The Hawaiian Ahupua'a system as a model for conservation
Hawaiians lived in a sustainable relationship with coral reefs for thousands of years and therefore provide a suitable model for the promotion of reef conservation. Each island was divided into several land divisions, or Ahupua'a, which ran from the high mountains to the sea. Each Ahupua'a was managed independently and the people who lived in them received the benefits and paid the costs of managing their natural resources. In addition, within each Ahupua'a there was a Kahuna, one who had intimate knowledge of the aina and kai (land and sea) and the people were governed by very strict regulations (the Kapu system). In our modern society many of these principles still apply and an additional focus of our mission is to integrate these ideas into (or back into) the community.
By definition the Ahupua'a integrated the management of land and sea, the foundation of modern integrated watershed management (or coastal zone management) methods. The most severe reef impacts, such as pollution and sedimentation, result from poor land use. Therefore, we must manage these resources jointly and consider their relationship in the process. In order to do that effectively we need people that have information about the reefs (and land) and make the local community aware of the benefits that reefs provide and negative impacts they promote. Thus, the keys are education and research: we need to make people aware of the reefs and the impact of human interaction and we also need basic information on reef health. In Hawai'i many areas still have Kahunas and Kapunas (elders) that are tremendous reservoirs of knowledge. We need to conduct oral histories, to make sure this information is shared, and foster community workshops, to get people talking together about reefs. Additionally, we need to foster reef stewardship. Although regulations and enforcement have their place, in general they are ineffective in preventing the chronic, low-level impacts typical of coral reefs.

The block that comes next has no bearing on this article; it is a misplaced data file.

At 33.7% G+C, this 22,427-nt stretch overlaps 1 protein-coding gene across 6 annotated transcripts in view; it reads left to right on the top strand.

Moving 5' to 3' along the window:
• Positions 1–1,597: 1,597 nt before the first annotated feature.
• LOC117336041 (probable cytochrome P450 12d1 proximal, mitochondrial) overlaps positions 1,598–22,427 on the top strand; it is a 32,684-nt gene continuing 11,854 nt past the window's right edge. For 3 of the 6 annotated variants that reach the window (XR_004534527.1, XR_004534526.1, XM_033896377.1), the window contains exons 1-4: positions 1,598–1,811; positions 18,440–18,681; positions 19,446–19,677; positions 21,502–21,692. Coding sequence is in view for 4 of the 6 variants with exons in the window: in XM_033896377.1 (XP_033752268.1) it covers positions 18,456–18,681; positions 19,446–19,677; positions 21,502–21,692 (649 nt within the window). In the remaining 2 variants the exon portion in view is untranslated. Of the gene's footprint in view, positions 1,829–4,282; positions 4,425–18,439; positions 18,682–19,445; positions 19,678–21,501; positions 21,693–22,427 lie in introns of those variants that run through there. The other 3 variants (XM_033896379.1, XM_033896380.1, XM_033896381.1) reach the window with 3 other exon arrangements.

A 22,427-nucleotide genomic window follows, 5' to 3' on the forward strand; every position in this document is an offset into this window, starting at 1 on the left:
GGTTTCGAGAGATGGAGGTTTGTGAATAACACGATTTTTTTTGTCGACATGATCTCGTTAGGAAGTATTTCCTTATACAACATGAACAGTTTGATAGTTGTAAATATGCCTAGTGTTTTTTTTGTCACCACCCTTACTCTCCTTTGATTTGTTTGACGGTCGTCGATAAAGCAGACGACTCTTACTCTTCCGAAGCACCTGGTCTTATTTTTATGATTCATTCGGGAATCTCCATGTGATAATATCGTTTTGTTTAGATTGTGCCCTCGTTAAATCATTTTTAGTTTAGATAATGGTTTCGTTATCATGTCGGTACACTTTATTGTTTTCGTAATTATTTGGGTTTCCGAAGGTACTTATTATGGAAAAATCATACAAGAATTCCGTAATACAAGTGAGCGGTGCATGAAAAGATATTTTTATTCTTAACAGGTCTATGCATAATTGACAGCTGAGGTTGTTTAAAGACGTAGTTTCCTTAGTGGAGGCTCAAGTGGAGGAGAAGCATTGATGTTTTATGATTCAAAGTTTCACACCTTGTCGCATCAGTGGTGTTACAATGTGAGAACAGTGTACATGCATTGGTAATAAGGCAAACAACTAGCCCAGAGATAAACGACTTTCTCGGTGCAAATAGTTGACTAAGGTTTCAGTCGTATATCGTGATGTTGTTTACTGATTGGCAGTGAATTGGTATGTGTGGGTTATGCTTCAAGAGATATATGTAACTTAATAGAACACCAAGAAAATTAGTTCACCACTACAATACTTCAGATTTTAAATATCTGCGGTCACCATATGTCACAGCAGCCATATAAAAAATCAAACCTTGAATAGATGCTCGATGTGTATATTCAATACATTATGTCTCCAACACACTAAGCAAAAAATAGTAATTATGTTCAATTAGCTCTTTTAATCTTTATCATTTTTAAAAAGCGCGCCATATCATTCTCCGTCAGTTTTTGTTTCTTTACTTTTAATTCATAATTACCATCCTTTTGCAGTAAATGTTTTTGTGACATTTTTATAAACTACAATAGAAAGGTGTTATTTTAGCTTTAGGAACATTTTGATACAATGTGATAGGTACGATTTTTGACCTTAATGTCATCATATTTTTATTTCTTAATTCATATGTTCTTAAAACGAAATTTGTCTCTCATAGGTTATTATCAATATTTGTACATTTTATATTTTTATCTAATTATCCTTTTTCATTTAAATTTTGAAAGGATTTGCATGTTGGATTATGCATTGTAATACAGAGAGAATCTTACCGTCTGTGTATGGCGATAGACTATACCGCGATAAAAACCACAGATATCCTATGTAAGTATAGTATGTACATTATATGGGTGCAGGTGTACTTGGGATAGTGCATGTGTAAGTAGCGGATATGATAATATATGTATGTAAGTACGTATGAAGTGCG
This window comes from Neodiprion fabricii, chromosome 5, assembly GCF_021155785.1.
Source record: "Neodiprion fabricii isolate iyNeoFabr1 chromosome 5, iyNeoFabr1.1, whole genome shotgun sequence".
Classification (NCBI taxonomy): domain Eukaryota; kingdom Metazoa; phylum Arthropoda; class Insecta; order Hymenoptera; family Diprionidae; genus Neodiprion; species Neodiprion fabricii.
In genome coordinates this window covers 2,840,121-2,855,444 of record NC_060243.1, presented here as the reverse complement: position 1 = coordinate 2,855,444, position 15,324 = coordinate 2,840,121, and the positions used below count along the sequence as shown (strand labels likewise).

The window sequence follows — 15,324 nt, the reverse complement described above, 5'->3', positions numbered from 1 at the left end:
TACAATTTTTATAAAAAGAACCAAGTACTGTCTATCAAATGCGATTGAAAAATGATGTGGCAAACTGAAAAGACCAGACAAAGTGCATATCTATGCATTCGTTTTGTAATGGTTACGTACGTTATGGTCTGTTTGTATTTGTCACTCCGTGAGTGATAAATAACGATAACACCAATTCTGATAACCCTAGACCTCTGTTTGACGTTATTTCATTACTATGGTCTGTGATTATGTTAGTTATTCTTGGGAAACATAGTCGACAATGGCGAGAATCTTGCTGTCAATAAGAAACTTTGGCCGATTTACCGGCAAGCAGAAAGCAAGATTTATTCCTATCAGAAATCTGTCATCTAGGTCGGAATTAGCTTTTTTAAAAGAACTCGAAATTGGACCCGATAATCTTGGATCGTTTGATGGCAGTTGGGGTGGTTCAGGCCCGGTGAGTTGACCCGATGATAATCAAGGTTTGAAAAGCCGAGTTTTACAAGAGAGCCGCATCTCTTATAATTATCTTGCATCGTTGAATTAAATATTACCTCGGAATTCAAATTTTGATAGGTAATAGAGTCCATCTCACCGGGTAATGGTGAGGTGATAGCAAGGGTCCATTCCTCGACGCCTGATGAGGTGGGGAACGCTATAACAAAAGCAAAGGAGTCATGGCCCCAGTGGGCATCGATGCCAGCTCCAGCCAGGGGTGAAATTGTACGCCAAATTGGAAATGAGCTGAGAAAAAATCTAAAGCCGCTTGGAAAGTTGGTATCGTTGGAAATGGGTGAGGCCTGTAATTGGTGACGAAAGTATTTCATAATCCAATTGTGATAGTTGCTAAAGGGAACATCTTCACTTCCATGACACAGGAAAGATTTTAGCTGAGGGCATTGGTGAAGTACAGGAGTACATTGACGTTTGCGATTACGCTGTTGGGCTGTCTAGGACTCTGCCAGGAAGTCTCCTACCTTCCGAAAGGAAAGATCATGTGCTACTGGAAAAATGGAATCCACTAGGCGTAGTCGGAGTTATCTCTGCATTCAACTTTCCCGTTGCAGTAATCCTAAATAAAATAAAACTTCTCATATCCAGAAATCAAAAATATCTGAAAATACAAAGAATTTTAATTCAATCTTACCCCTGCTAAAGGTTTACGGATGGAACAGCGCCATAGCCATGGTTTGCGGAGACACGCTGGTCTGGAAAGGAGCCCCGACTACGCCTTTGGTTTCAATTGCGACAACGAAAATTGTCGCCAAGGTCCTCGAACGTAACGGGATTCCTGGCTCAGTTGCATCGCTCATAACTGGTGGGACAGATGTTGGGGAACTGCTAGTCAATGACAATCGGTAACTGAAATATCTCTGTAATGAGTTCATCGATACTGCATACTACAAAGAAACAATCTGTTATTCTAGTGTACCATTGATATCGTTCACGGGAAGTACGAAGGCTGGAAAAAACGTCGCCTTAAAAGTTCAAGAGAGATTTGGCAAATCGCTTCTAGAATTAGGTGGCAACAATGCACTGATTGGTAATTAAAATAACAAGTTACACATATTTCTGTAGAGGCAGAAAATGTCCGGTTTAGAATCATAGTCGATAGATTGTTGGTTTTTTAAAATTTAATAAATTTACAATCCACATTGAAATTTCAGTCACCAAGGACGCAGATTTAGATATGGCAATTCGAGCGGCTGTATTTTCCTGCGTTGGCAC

Reefs and stewardship
We learn from the Hawaiians and many island cultures that the best conservation practice is stewardship: people must assume "ownership," in a broad sense, of their marine resources. That is, people should derive the benefits of their reefs -- the clear water, abundant fish and invertebrates -- but also pay the "costs" of environmental decline. To promote reef stewardship we need to accomplish at least two goals: 1) foster the community relationship with the reef; increase awareness through monitoring and workshops; and 2) empower the community with the information and knowledge to understand the consequences of their actions and to inform others of these consequences. We need to bring everyone together -- the fisherman, surfers, beach-goers, teachers, marine biologists, and governmental resource agencies -- and get them talking and working together on a common problem.
In essence, this is the philosophy behind "Adopt-a-reef" programs where the community is trained in basic monitoring principles, conduct regular reef surveys, and have community meetings to discuss the results. It is exactly these types of activities that the Hawai'i Coral Reef Conservation Group will foster locally and share with the global community. Through our actions we hope to return to a sustainable relationship with our natural resources and have wonderful reefs that our children and our grandchildren can enjoy.
Mahalo nui loa,